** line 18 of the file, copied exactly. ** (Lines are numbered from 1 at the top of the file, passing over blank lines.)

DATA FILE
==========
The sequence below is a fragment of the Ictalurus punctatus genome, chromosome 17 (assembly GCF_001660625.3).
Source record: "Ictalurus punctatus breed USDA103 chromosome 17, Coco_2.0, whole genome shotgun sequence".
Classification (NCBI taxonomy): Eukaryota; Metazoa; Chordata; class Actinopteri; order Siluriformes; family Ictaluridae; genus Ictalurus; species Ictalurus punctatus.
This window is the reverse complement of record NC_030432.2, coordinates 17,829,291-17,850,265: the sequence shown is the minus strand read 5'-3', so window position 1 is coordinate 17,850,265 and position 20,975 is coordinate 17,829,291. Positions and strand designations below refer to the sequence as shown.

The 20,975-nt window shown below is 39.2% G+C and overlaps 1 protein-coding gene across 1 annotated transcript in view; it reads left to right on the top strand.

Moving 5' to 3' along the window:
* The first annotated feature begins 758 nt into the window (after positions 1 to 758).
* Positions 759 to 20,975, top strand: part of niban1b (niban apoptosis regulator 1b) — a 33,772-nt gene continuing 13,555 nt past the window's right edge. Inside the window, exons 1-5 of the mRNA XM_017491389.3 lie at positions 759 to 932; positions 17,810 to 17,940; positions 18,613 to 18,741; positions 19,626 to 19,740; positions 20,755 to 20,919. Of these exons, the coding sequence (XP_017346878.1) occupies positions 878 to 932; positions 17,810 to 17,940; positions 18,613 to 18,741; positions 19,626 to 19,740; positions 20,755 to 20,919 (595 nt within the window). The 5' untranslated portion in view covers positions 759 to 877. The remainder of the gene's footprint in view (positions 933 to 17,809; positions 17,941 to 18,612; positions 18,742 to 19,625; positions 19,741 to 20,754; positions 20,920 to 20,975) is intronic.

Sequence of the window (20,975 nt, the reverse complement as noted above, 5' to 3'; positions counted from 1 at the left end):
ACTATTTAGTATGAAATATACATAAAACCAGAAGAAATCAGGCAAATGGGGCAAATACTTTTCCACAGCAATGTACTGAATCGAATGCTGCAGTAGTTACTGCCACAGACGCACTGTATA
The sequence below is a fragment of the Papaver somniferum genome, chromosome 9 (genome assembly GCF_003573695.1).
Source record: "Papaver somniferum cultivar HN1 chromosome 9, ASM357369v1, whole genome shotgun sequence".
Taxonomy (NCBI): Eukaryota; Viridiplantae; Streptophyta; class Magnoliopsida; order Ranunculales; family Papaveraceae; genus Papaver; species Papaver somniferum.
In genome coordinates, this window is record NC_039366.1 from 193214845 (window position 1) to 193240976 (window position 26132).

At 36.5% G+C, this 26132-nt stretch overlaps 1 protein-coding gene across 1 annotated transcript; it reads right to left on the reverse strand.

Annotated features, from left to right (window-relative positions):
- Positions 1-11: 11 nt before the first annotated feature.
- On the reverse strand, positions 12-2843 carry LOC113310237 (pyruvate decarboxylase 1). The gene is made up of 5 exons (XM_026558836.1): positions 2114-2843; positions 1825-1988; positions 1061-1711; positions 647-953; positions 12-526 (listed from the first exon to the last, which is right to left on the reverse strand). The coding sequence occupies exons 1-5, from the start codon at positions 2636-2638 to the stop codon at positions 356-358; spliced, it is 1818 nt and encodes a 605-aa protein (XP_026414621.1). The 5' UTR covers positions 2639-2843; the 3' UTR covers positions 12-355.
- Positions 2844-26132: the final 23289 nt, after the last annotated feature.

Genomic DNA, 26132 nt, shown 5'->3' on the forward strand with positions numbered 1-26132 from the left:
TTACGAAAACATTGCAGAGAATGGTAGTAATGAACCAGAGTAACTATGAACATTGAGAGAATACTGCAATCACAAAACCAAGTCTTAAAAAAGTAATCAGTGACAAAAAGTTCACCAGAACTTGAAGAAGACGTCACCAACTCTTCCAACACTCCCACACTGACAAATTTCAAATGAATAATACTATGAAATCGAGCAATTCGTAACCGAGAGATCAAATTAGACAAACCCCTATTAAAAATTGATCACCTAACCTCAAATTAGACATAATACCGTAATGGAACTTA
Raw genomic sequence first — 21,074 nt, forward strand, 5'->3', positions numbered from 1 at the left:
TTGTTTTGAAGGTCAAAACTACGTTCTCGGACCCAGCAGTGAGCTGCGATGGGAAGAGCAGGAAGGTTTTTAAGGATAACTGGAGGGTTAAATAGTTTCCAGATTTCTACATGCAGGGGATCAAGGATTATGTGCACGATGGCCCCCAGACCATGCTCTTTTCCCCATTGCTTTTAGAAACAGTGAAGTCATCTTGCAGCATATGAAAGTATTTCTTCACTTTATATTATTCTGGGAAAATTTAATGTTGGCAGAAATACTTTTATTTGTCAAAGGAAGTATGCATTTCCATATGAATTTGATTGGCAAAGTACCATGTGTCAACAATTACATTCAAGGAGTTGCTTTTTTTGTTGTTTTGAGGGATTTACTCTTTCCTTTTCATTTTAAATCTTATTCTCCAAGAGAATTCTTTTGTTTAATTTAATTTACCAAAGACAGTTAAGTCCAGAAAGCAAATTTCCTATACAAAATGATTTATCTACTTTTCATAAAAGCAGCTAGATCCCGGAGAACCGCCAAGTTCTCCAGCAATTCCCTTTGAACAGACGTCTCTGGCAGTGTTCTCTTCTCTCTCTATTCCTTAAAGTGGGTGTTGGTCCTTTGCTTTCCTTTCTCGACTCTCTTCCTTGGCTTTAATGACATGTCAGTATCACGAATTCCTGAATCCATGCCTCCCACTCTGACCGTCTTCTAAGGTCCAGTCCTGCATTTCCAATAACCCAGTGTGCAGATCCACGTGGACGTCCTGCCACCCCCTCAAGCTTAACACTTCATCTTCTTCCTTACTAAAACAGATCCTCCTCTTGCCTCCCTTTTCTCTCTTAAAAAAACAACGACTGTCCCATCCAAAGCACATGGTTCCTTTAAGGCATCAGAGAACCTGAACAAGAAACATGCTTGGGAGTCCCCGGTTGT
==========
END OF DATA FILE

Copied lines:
- On the reverse strand, positions 12-2843 carry LOC113310237 (pyruvate decarboxylase 1). The gene is made up of 5 exons (XM_026558836.1): positions 2114-2843; positions 1825-1988; positions 1061-1711; positions 647-953; positions 12-526 (listed from the first exon to the last, which is right to left on the reverse strand). The coding sequence occupies exons 1-5, from the start codon at positions 2636-2638 to the stop codon at positions 356-358; spliced, it is 1818 nt and encodes a 605-aa protein (XP_026414621.1). The 5' UTR covers positions 2639-2843; the 3' UTR covers positions 12-355.